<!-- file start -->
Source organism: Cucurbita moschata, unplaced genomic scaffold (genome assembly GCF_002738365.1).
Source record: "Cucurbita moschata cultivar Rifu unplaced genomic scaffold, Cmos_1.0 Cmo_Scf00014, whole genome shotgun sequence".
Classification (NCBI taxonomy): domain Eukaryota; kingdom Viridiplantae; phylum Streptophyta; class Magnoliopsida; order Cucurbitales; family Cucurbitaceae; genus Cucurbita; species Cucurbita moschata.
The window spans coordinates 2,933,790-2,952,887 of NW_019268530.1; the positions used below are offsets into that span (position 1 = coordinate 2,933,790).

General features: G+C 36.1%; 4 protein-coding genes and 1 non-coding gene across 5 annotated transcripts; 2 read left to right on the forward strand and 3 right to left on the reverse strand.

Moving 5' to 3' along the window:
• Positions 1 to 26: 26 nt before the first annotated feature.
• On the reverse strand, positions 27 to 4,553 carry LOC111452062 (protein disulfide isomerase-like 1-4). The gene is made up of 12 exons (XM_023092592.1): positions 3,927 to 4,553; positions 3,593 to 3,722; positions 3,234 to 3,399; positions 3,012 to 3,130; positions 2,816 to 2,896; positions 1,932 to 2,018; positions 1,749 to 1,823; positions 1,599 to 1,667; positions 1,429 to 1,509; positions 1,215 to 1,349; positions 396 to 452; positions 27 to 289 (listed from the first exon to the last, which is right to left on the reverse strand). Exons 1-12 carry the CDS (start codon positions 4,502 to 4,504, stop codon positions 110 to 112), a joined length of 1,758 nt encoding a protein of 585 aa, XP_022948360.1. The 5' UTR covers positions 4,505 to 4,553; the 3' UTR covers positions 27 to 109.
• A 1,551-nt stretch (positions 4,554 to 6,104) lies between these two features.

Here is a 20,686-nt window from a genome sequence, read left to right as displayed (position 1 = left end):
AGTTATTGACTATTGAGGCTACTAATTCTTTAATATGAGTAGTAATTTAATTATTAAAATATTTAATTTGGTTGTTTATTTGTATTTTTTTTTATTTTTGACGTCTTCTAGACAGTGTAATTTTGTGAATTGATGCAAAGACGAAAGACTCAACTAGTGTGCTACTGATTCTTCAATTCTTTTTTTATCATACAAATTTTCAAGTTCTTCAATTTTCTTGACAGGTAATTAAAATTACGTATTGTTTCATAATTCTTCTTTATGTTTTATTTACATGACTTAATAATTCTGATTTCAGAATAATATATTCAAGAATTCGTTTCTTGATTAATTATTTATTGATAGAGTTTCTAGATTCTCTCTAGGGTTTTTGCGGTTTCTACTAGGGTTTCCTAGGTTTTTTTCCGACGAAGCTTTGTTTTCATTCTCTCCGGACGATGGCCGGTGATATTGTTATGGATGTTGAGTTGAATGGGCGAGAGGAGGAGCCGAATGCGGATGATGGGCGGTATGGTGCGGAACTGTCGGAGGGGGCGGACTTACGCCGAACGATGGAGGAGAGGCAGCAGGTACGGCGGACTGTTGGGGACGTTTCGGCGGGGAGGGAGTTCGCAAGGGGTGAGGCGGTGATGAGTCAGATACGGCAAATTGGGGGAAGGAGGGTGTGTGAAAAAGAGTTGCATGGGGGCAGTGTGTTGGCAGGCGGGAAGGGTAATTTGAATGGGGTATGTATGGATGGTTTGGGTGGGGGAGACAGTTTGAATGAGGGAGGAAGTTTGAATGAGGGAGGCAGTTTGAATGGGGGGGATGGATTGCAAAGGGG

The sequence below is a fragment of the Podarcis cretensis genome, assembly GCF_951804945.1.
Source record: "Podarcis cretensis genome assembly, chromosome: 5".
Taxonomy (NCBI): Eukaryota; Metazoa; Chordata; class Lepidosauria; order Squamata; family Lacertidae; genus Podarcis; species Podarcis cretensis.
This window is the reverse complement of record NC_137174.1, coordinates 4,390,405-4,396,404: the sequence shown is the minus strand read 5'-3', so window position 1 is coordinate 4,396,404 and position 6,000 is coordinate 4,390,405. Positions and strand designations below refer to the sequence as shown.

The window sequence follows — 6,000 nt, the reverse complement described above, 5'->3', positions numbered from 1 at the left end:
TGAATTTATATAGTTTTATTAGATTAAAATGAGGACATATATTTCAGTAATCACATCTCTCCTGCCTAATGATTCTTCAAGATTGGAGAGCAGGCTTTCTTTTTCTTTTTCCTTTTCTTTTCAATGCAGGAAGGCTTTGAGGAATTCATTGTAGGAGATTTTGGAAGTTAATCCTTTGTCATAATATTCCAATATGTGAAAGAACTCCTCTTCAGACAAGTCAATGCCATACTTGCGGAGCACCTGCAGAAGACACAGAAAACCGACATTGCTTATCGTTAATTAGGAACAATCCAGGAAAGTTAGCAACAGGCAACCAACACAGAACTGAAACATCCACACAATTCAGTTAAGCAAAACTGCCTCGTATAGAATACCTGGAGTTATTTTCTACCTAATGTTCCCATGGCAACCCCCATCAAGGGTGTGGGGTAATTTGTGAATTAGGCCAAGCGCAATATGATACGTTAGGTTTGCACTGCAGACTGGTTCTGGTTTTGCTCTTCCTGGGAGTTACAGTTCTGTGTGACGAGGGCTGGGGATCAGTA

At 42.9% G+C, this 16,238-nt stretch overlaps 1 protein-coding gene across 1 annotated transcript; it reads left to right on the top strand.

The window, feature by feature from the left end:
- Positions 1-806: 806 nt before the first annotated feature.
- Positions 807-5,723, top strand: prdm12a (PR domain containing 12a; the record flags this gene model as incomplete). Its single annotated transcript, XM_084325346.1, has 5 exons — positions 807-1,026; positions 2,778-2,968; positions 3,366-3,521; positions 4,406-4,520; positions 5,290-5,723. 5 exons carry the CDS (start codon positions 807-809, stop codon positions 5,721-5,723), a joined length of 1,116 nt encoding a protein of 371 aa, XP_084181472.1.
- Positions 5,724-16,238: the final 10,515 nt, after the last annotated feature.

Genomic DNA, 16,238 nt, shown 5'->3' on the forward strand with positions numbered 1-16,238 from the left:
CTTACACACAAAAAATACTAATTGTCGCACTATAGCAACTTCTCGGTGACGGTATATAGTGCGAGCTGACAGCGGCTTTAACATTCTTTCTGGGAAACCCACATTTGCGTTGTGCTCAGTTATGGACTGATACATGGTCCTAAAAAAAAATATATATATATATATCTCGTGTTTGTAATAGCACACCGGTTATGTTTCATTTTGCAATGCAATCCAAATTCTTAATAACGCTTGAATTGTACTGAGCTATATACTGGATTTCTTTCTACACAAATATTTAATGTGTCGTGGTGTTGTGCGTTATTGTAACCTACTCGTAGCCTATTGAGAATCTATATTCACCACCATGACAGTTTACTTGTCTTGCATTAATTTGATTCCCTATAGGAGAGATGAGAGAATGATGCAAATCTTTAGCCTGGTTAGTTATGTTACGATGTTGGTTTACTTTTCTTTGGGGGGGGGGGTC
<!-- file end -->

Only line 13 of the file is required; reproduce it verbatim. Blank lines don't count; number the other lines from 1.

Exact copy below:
Source record: "Podarcis cretensis genome assembly, chromosome: 5".